Susanne, we have a wonderful promise regarding the Peace of the Lord and the work He is doing in us as He conforms us into the image of His Son…

        “The glory of this latter house shall be greater than of the former, says the LORD of hosts: and in this place will I give peace, says the LORD of hosts.” (Hag 2:9, KJ2000)

        God bless and keep you always,

        Michael 🐻

        Liked by 2 people

  5. Sky says:

    Insanity right you said it! There’s a huge difference between happiness and joy. I see happiness as seeking pleasure in the flesh, getting what we in our natural minds enjoy and prefer. And because we live in a fallen world surrounded by other fallen beings, life is a steady stream of frustrations so we end up being miserable. As we are living by the desires of the flesh. But Joy comes when we are trusting our Lord, are listening to Him and then walk in His will regardless of the desires of the flesh.. at least that’s the way it seems to me at this point. thank you Michael for a poignant reflection.

    Liked by 2 people

    • Michael says:

      Skyla, it is written, “The joy of the Lord will be your strength.” Happiness as we know it is contingent on our surroundings and what goes on in our worldly lives. But the joy which comes into us from the Lord is from His kingdom, not this world. This is what Jesus was talking about when He said,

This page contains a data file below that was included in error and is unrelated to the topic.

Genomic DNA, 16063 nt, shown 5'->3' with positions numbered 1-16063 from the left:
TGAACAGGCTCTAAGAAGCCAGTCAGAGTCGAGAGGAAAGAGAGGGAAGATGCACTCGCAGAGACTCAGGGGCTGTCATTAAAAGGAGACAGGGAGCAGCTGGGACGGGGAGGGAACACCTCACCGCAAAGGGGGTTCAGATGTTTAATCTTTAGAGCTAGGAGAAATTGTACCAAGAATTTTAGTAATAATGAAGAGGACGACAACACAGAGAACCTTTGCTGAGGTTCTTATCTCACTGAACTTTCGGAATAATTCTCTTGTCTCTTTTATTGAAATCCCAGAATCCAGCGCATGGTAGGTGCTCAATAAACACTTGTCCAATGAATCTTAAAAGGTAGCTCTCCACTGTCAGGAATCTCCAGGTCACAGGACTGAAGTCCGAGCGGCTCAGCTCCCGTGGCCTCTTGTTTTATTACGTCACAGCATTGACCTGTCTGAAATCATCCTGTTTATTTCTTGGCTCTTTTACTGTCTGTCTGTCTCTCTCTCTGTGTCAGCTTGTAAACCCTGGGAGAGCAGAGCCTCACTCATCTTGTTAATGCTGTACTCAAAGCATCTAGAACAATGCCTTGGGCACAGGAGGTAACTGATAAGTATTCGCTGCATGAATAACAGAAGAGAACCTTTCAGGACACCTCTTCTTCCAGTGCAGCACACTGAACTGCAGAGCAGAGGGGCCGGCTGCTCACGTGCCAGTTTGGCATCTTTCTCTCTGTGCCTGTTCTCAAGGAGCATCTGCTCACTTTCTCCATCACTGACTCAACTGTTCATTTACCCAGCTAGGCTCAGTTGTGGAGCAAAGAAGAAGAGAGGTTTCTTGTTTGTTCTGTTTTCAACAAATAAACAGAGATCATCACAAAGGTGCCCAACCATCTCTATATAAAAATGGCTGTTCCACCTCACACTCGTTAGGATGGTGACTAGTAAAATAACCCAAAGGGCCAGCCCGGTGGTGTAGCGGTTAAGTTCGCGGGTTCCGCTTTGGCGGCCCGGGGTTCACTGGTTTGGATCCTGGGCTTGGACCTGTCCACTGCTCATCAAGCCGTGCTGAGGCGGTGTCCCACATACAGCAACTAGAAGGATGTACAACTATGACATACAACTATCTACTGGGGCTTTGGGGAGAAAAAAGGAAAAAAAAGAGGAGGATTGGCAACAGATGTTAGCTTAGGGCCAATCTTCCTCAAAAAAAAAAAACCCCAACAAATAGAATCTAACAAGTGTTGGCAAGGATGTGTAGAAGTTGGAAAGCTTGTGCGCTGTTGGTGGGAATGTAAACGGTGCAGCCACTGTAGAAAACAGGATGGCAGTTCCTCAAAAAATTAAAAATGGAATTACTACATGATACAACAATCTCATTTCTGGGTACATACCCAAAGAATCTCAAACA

“If you keep my commandments, you shall abide in my love; even as I have kept my Father’s commandments, and abide in his love. These things have I spoken unto you, that my joy might remain in you, and that your joy might be full. This is my commandment, That you love one another, as I have loved you.” (John 15:10-12, KJ2000)

      It seams that He gives us all the love we need and as we abide in His love, His full joy abides in us. The world’s form of happiness is contingent on getting, but the Kingdom of God give us the joy of the Lord as we give and that giving come only from having hearts filled with His love.

      Liked by 2 people

  6. Cie says:

    The other day the Lord said to me, “If your belief or faith is still socially acceptable, you are believing in the wrong gospel”.


    Liked by 2 people

    • Michael says:

      Elli, it is so typical of the Lord to be short and to the point. The nature of those who walk in true faith is to be other worldly and since we are NOT of this world, no more that Jesus is, the world rejects us. The false gospels of carnal men it perfectly acceptable by worldly people and to those born of the Spirit it is obvious what kingdom they are of.

      Thanks, dear sister. ⭐

      Liked by 1 person

  7. Pat Orr says:

    Thank you for the encouraging word.

    Liked by 2 people

  8. Kennth Dawson says:

    Your telling it like it is!

    Liked by 2 people

  9. 1) A chicken in every pot and a car in every garage – Herbert Hoover (1928)


    2) A cross for every follower – Jesus (Matthew 16:24-25)

    Hmmm … notice the date of Hoover’s quote … months after he was inaugurated came the stock market crash. Such are the promises of men.

    Liked by 2 people

  10. Michael says:

    Thanks, Kenneth. We try to seek Him before we speak or write.
    Love you, my brother! ❤

    Liked by 1 person

  11. Not a popular message, Michael. But so true.

    Liked by 1 person